Additionally, officers cannot engage in profiling based on a driver’s sex, age, gender, race, or membership in another protected class. The checks need to be uniform, and drivers need to experience the same type of treatment, regardless of who they are. When police officers do not follow these guidelines, engage in police brutality, or otherwise violate a driver’s constitutional rights, the driver can request a dismissal of the charges against him or her.
What To Do If You Approach a Sobriety Checkpoint in Carteret County
Driving through a sobriety checkpoint down the road while driving can be nerve-racking, even if you haven’t had any alcohol. Knowing what to do while you go through a sobriety checkpoint can help you protect yourself and your rights. When you see the checkpoint, don’t turn around and try to avoid it. Doing so will look suspicious and give the officer a reason to pull you over and ask why you’re avoiding the checkpoint. Slow down as you approach the checkpoint, showing you have control over your vehicle.
Do not admit that you have been drinking alcohol. If you have been drinking alcohol, you have the right to remain silent and not acknowledge that you’ve been drinking. Politely state that you are not going to answer the question. If an officer asks to search your vehicle, you have the right to deny consent politely to a vehicle search. Do not drive away until the officer has permitted you, even if you have been unjustly stopped and questioned.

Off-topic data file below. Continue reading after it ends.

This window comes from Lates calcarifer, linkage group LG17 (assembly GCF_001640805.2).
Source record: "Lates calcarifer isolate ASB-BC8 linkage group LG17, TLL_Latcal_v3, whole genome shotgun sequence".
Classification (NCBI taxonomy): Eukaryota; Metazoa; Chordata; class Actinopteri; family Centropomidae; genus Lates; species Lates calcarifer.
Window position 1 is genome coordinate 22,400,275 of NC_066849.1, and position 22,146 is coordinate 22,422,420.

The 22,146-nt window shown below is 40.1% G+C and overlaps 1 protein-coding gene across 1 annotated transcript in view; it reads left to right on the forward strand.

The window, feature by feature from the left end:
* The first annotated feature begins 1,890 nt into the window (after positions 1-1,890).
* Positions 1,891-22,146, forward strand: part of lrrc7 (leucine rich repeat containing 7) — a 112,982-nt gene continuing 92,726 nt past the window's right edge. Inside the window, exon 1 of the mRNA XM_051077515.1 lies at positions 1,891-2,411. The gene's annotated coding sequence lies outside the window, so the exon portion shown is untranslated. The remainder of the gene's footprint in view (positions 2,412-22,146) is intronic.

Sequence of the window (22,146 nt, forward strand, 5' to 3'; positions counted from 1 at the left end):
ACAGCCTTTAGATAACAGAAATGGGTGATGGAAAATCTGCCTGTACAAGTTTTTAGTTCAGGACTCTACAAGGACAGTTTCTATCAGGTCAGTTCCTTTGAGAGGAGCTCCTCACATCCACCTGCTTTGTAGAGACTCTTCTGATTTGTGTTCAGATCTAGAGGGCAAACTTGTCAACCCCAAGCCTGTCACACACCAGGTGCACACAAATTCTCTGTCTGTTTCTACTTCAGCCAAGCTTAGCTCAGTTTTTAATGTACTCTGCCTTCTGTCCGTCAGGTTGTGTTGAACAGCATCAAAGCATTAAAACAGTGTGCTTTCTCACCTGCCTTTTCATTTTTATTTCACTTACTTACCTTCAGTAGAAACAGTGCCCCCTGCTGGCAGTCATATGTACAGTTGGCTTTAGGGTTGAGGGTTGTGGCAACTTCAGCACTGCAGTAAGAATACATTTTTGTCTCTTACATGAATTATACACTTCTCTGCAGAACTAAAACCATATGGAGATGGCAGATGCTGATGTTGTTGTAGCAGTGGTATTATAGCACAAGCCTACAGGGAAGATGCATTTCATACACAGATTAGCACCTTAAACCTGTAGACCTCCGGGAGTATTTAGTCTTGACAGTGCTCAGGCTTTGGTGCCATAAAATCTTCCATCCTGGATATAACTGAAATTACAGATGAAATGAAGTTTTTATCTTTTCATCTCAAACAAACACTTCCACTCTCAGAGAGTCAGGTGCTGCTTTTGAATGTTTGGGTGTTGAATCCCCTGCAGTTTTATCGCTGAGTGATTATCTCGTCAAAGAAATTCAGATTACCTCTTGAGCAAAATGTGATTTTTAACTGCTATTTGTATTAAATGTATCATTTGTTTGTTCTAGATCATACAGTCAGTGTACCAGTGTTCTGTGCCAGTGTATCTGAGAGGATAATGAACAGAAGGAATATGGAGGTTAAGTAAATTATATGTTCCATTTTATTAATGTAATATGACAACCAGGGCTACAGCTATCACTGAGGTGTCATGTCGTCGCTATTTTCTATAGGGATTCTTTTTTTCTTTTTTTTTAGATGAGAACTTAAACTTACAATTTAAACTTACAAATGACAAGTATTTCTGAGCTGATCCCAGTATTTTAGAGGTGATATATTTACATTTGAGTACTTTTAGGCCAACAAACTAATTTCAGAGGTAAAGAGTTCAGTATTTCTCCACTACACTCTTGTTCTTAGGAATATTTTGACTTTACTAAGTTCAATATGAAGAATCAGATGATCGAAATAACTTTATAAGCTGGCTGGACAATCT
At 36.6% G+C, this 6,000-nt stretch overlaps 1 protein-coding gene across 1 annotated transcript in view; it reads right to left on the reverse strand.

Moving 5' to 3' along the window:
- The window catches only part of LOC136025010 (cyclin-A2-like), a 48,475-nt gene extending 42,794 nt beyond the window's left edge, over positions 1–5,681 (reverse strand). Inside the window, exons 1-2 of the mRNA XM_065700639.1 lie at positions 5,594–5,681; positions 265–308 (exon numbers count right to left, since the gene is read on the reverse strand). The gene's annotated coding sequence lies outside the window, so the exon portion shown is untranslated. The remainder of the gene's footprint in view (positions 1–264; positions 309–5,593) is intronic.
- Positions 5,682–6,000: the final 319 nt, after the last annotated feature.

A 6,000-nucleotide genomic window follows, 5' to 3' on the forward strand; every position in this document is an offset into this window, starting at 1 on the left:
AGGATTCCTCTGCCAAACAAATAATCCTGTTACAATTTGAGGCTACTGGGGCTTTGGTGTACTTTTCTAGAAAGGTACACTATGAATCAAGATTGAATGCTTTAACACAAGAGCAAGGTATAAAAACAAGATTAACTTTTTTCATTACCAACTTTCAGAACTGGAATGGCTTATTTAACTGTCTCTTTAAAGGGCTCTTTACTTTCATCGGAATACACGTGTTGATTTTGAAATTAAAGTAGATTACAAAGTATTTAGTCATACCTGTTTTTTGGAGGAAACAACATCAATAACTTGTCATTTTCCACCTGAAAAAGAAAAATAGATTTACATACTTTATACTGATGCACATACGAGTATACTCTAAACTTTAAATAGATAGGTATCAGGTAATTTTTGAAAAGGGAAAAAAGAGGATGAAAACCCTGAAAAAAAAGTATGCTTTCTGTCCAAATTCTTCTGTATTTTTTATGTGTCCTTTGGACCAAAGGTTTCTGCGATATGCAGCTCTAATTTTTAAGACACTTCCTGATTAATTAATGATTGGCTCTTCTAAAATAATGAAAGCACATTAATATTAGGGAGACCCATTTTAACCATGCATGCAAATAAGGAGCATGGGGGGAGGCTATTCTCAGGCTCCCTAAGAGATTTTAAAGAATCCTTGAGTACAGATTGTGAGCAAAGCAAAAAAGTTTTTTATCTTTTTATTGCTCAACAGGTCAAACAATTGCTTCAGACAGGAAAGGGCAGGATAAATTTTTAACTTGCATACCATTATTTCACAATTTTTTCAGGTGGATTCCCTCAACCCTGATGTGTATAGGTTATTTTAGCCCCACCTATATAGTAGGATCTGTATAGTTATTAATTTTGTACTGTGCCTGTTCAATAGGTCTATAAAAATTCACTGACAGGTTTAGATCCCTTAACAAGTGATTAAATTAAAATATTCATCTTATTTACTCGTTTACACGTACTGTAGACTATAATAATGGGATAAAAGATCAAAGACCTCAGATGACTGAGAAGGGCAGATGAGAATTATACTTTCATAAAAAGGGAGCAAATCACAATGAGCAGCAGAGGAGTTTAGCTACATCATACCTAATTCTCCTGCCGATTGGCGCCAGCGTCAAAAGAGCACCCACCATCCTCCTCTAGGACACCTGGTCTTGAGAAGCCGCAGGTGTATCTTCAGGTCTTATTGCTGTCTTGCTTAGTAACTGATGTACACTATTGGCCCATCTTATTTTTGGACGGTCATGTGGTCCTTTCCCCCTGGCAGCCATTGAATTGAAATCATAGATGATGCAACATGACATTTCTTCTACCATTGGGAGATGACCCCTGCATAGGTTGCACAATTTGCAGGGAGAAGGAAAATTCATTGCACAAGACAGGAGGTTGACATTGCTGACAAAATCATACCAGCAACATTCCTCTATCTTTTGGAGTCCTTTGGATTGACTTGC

Should I Take a Breathalyzer Test in North Carolina?
If the officer wants to conduct a field sobriety test, you have the right to refuse the test. You can mention that your attorney has advised you against it. You don’t have to consent to a breathalyzer test, but if you don’t consent and you are eventually convicted, you may face stricter consequences and the possible loss of your driver’s license. If you decide to take the breathalyzer test, you have the right to have a witness watch the test being administered to you as long as you can get the witness to the police station within 30 minutes.
Even if you can’t get them to the station on time, you can still delay the test for half an hour, resulting in lower blood alcohol levels and, consequently, less severe penalties. You should reach out to a DWI attorney as soon as possible. Your attorney can begin advising you of your legal rights and protecting you while negotiating with the police department and the prosecutor in charge of your case.
Discuss Your Case With a Skilled DWI Attorney
After being pulled over at a sobriety checkpoint, have you been charged with a DWI? Your freedom and future may be in jeopardy. Attorney Joel Hancock will review the facts in your case and develop an effective legal strategy for fighting the charges against you. Working with a skilled attorney can help you defend your rights and obtain the best outcome possible in your case. Reach out to Hancock Law Firm, PLLC today to schedule an initial consultation with an experienced criminal defense attorney.
Hancock Law Firm serves residents in need of a sobriety checkpoint DWI lawyer in Beaufort, Morehead City, and throughout all of Carteret County.